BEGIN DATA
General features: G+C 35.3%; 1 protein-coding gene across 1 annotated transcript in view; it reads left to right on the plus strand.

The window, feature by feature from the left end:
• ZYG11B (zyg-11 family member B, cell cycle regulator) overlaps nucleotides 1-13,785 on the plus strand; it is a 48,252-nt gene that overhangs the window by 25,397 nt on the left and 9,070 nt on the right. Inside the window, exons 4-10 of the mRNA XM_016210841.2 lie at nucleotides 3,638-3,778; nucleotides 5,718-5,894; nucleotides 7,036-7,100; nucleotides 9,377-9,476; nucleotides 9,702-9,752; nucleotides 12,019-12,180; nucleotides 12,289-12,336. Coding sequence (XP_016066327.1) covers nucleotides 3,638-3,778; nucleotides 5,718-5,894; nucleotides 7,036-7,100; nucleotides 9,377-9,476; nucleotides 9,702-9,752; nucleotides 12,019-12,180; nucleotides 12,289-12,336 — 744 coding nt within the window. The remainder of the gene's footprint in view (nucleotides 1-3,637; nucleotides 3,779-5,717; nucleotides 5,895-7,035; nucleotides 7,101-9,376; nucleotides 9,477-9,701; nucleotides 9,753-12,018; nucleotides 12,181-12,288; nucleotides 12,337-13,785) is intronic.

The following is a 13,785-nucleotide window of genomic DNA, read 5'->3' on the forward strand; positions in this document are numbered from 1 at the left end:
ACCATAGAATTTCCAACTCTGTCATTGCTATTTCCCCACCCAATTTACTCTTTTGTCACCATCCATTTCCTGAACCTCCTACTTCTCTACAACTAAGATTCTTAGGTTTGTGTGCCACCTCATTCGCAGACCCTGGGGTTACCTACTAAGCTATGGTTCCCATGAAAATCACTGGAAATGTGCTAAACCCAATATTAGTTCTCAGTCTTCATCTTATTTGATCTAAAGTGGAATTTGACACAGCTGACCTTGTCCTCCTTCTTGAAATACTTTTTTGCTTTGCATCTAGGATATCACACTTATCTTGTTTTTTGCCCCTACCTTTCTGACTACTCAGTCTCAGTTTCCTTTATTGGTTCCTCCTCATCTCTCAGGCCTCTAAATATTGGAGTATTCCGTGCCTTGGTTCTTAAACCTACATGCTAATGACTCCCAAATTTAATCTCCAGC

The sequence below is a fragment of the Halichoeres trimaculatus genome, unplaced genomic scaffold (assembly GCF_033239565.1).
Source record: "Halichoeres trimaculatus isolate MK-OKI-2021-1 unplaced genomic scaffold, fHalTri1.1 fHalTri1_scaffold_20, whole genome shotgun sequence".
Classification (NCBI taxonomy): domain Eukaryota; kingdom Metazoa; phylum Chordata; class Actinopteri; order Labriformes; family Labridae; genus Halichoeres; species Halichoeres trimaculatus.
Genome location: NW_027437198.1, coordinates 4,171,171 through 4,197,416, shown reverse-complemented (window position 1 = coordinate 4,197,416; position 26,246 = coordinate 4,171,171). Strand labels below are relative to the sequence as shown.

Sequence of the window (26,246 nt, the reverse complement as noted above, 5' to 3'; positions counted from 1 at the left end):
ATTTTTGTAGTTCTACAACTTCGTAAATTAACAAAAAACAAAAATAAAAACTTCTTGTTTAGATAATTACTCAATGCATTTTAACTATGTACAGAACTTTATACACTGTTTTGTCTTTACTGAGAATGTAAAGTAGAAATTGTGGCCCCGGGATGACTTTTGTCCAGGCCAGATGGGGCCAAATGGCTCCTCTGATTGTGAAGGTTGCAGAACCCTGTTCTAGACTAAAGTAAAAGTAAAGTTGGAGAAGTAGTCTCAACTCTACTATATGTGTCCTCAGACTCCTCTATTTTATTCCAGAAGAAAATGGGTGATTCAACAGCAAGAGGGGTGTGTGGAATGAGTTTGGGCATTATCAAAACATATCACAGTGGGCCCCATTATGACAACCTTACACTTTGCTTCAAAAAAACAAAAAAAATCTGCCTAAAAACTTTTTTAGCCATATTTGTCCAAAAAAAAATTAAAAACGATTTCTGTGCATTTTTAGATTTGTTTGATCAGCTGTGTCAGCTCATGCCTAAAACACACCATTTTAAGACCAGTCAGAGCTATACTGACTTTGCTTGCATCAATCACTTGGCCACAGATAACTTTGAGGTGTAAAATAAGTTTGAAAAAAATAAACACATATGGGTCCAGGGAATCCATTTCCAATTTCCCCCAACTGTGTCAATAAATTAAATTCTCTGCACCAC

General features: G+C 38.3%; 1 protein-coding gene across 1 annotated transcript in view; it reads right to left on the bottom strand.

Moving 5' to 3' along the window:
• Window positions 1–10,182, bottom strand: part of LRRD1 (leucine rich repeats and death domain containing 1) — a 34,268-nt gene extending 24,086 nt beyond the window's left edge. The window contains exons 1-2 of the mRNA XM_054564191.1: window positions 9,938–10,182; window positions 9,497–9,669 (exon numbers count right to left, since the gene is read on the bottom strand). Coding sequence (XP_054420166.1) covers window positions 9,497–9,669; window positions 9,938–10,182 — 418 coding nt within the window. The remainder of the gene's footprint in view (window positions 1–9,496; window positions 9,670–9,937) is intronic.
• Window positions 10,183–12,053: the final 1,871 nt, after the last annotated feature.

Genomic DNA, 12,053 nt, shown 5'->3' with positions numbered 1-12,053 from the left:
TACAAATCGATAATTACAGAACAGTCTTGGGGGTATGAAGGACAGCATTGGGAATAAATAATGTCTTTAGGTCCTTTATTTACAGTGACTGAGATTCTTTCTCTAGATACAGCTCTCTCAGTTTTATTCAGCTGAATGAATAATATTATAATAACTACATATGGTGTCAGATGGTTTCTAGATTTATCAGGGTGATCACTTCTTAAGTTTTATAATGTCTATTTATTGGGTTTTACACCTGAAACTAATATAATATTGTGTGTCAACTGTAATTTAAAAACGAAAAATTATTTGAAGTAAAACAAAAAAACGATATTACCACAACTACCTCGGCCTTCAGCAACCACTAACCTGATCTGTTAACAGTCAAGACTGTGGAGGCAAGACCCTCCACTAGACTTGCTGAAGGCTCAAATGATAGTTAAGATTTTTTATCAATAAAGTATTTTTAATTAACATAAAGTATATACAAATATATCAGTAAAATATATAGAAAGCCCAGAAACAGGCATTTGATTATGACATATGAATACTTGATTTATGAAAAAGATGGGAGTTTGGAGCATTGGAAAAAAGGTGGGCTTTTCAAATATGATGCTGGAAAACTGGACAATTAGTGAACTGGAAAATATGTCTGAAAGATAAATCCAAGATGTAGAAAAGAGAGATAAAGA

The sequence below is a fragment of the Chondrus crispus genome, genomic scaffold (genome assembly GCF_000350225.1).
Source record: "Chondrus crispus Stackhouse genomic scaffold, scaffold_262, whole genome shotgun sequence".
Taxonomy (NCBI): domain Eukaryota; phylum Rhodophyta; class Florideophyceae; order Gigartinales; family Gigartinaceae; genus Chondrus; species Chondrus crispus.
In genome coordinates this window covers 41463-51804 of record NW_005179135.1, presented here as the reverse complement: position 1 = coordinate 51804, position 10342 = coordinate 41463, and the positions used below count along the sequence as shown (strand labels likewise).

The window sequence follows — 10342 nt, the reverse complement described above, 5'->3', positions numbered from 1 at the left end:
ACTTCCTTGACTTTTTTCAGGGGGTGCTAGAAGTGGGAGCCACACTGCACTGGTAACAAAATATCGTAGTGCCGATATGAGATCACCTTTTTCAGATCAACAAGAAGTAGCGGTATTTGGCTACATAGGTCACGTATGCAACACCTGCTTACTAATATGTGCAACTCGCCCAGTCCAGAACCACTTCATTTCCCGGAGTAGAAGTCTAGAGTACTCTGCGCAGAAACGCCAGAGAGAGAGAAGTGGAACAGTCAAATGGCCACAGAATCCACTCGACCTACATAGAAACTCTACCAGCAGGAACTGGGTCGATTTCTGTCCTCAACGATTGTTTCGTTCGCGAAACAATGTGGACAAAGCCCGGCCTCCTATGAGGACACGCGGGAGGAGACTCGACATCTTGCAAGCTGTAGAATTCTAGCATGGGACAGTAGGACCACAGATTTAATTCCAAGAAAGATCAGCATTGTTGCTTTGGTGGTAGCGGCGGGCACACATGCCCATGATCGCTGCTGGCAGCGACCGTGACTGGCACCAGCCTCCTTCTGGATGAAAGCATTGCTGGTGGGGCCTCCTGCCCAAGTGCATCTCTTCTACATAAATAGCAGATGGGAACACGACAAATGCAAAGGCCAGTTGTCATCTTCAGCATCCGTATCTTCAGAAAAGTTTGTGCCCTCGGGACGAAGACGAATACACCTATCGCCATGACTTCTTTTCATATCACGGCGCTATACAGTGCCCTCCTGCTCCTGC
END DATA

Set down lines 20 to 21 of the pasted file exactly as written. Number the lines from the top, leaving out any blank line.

Taxonomy (NCBI): domain Eukaryota; phylum Rhodophyta; class Florideophyceae; order Gigartinales; family Gigartinaceae; genus Chondrus; species Chondrus crispus.
In genome coordinates this window covers 41463-51804 of record NW_005179135.1, presented here as the reverse complement: position 1 = coordinate 51804, position 10342 = coordinate 41463, and the positions used below count along the sequence as shown (strand labels likewise).